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Monday, March 23, 2009

My Wooden Spoon from Iona – CREDO LXVII

   
I got it in 1967 in the gift shop of the Abbey. It sits humbly in a holder to the right of my stove, showing signs of years of use stirring porridge, pea soup, and the like. I have made twenty-three trips to this tiny Hebridean island west of Scotland. Many of the summers I led small groups of my teenage students on tours of the British Isles, and the wooden spoon became our teacher. One boy had commented on the ubiquitous motif in Celtic art and manuscripts of characteristic interwoven patterns, often including animals, birds, and human figures. How come? was the question and the spoon answered:

I am just a plain wooden spoon, but consider the tree from which I came and the millennia of ancestors that provided the seed for me. That tree was cut down by men, whose ancestors stretch back through time, as well. The woodcutters wore clothes that were made by other people of materials that had to be grown in other fields and transported . . .

Now the students laughed and began to contribute the history of the ship that brought the spoon to Iona, the building of the Abbey in the eighth century, the founding of the Abbey by St. Columba who brought Christianity to Scotland from Ireland . . . Then came the question of how Mrs. Howell came there in the first place, inspired by a visit to her small house on Long Island by a one-time visitor called Margaret Stuart who asked her if she had a picture of St. Martin’s Cross in her library. In the search I first learned of Iona’s existence, and bells began ringing in my soul.

You get the idea. If you own anything to which you have associations, it can conjure the world entire, if you choose, and this is what the Gaels, the Scots and Irish Celts were trying to convey. Everything is interconnected, and so this provides the mana or magic inherent in simple objects. Thus is a sacred meaning to be discovered in the commonplace. So by being conscious and grateful for this, as I stir my porridge here in the Berkshires of Massachusetts, the porridge tastes that much richer!

I have another habit that I have developed lately. I inherited a most beautiful Persian carpet. It hangs at the top of the stairs in my house. It belonged to my Teacher M and portrays a mysterious robed Sufi master sitting on a throne being attended by two men who are floating. Above them is the figure of Abraxas. All this is knotted into a large carpet of rich dark browns and golds. Lately, every morning as I go down to breakfast at 5:30, I have taken to stroking the carpet with my arm and enjoying touching something that those carpet makers must have imparted symbolically in designing it. I murmur “God bless the day!” as I do so. Foolish or not, it connects me through the centuries that may have passed since it was made. I assume it was Persian because Arabs are prohibited from depicting human figures.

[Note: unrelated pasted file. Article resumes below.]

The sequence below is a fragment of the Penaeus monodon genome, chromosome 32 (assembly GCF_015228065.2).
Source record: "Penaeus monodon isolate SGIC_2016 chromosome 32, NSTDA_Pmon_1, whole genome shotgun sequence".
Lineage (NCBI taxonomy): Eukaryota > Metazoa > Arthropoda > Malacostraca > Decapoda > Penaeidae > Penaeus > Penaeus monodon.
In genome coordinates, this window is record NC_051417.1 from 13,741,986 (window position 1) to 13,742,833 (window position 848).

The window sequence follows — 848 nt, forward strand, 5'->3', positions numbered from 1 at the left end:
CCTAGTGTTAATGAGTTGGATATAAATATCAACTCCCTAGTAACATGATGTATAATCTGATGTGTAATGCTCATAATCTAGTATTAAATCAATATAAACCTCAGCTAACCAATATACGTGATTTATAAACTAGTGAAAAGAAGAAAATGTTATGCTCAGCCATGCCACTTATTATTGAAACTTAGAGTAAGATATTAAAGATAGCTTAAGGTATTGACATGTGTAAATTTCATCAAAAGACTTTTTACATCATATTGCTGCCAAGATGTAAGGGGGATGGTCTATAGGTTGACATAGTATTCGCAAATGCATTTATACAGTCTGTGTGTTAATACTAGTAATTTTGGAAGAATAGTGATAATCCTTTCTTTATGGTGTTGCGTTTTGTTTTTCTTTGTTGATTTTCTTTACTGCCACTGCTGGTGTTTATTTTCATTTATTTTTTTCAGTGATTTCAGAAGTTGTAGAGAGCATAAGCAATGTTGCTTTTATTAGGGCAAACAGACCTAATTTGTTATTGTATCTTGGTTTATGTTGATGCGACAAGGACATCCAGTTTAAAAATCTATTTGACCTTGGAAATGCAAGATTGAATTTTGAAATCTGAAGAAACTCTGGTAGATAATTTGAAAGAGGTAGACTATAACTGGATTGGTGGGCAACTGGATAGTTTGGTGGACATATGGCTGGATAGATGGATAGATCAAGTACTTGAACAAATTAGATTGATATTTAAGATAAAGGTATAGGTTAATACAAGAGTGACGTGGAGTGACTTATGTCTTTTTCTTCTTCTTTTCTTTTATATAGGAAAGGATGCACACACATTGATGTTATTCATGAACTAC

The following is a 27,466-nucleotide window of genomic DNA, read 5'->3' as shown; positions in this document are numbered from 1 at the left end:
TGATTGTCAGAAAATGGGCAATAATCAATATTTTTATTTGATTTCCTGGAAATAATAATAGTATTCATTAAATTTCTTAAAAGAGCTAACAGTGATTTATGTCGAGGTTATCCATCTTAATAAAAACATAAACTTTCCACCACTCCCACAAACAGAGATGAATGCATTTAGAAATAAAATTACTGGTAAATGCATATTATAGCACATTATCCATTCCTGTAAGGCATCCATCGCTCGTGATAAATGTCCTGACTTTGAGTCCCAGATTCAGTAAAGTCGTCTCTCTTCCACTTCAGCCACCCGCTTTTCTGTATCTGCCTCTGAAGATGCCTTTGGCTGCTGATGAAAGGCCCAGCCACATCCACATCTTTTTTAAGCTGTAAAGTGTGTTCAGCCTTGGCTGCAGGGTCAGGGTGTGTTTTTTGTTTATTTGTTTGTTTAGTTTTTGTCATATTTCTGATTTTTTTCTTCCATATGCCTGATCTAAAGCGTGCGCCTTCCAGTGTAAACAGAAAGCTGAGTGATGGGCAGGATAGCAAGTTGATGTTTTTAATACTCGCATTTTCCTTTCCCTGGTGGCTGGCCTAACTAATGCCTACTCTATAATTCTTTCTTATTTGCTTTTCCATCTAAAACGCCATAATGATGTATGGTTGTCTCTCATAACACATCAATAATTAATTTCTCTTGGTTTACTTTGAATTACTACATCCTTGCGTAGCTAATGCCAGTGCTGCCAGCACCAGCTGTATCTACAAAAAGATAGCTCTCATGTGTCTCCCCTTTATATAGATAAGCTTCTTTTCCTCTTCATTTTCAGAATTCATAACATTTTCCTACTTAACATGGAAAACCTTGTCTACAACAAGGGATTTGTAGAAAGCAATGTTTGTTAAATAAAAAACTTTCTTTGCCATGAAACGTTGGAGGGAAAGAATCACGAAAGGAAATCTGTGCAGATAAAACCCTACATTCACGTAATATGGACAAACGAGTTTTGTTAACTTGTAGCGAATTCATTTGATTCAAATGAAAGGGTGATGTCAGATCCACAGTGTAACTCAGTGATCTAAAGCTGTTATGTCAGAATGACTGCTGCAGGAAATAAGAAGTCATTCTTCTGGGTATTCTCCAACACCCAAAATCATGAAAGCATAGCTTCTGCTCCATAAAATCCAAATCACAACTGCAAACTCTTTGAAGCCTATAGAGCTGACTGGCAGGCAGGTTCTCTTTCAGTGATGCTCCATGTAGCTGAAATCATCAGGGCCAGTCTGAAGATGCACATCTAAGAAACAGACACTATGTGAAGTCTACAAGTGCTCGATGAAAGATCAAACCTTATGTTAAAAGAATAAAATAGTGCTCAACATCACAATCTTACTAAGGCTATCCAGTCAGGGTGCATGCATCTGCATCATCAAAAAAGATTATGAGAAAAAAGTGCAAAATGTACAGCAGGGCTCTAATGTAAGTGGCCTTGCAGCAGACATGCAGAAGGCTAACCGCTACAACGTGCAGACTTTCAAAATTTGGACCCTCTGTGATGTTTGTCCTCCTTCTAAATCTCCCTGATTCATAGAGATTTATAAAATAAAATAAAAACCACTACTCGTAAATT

When I taught history I developed another game called “Touches Away.” It went like this: When my father, who was born in 1894, was a little boy, he was taken to the St. Louis World’s Fair. There was an exhibit of a very old black man who had been born to a woman slave of George Washington. He had held the baby, so the old man was one touch away from Washington. For a nickel, my father shook hands with him, that’s two touches; my father puts me three away, and I would tell my students that when I touched them, they were only four touches away from our first president! This made the human connections through time meaningful and fun. One of my special touches comes from meeting a very old lady in Basel, Switzerland, called Emily Bardach. I was sixteen. She had been the last love of the great Norwegian writer Henrik Ibsen, then a much older man, who moved in international literary circles in the early 1800s . . .

I won’t bore you with the number of truly famous people, it has been my privilege to be two touches away from like Freud, Adler, and, many times, Jung, or the meetings with the Dalai Lama and Muktananda in India. Given my childhood of traveling constantly with my parents, I even sat reluctantly by invitation on the lap of Mussolini at Ostia. As both my grandfathers were writers and William Dana Orcutt, was a publisher, he met Henry and William James, and Cardinals in Rome, and Mark Twain , whom my father met when he was nine, come to think of it.

Nowadays, many of you reading this, have no doubt very much the same experience, and some scholar has pointed out that everyone on earth is probably connected by only seven other people.

The point I am trying to make is that we are one, a truth perceived by the Gaelic Celts and taught me fortuitously by my wooden spoon from Iona!

lovingly,
ao

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